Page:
Plaintiffs tell us that even if the individual claims of Elloie and BFA fail for lack of standing, we should allow the judgment to remain in effect for the certified class. Plaintiffs claim that dictum in East Texas Motor Freight System, Inc. v. Rodriquez, 431 U.S. 395, 406 n. 12, 97 S.Ct. 1891, 1898 n. 12, 52 L.Ed.2d 453 (1977), would allow such a result. We disagree.
East Texas indicates that if a class is certified properly before trial, and at trial it becomes apparent that the named plaintiffs were not appropriate class members or representatives, there is no need to dismiss the class members' claims, if certification were proper and decertification not appropriate. We do not have that type of situation here.
In the instant case, the trial was complete before the class was certified.3 At the time of certification neither Elloie nor BFA had been shown to be qualified as class representatives or class members. This does not fit the East Texas scenario; indeed, the initial requirement of a proper pretrial certification was not satisfied here. On this record there is insufficient evidence to determine whether class certification, notwithstanding its tardiness, was proper. There is no evidence and there are no findings as to the numerosity of the class, the existence of common question, that the representatives' claims are typical, or that the named representatives will provide adequate representation. Absent any evidence in the record that would justify certification, we cannot conclude it was proper. There is simply no basis on which we can allow this judgment to remain in effect as to the class.
In order for a class action to be maintained, the Supreme Court has stated that "(a) litigant must be a member of the class which he or she seeks to represent at the time the class action is certified by the district court." See Sosna v. Iowa, 419 U.S. 393, 402-03, 95 S.Ct. 553, 558-59, 42 L.Ed.2d 532 (1975); see also Johnson v. Duffy, 588 F.2d 740, 745 (9th Cir. 1978). In this case, neither BFA nor Elloie were members of the class when the class was certified. Thus, the judgment must be dismissed as to the class also.4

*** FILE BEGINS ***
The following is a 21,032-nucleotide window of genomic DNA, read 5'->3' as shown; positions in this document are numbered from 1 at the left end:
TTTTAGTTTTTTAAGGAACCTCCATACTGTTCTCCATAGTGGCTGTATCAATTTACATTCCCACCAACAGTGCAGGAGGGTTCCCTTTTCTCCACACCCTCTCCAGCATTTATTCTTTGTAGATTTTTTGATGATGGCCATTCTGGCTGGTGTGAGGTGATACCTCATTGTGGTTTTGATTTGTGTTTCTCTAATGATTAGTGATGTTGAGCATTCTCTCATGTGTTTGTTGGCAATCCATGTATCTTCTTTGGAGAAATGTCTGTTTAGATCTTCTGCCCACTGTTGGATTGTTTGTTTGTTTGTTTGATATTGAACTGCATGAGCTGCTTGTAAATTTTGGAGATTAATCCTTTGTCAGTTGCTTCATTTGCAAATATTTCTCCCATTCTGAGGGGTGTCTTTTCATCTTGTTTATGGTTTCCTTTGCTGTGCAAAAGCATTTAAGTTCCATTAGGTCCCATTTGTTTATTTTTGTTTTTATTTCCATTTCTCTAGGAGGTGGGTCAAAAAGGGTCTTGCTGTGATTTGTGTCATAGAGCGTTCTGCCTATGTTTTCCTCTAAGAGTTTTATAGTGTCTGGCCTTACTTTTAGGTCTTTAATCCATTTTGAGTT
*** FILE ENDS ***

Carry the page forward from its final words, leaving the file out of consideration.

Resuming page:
Hon. Consuelo Bland Marshall, United States District Judge for the Central District of California, sitting by designation
The trial court found that BFA has members other than Elloie and Michaels. See Trial Court's Findings of Fact and Conclusions of Law, Findings of Fact No. 13 & 17 (CT 38). The evidence in the record before us, however, indicates that only Michaels and Elloie are members of BFA. (RT at 9, 64.) When Elloie was asked at trial to estimate the number of BFA members, he replied non-responsively: "(A)ll black people on campus who are members of the faculty are qualified to become a member of Black Faculty Association." (RT at 31.) Any allegations in the complaint inconsistent with this have been contraverted in the answer (compare C.T. 1, P 2 & 3 (complaint) with C.T. 10, P I & II (answer)) and are not entitled to any evidentiary weight. Because the trial judge's findings are contrary to the facts produced at trial, his findings are clearly erroneous
We note, however, that the plaintiff in Tagupa filed an application, albeit incomplete, for the desired position. That filing indicates some interest in obtaining a position, the type of interest which Elloie has not established
Our disposition of this case makes it unnecessary for us to express any opinion on the appropriateness or inappropriateness of the district court's certification procedure. It should be noted, however, that a pretrial certification hearing might have illuminated the standing problems, and thus avoided the expense of a trial and an appeal
The defendants contend that this action must be dismissed because, as public entities, they are not subject to § 1981. Our holding that the plaintiffs lack standing and are not proper representatives of the class to maintain this suit makes it unnecessary to reach this issue
Our disposition of this case on these grounds makes it unnecessary for us to determine whether the trial judge used the proper standard (i. e., disparate impact) in finding a section 1981 violation.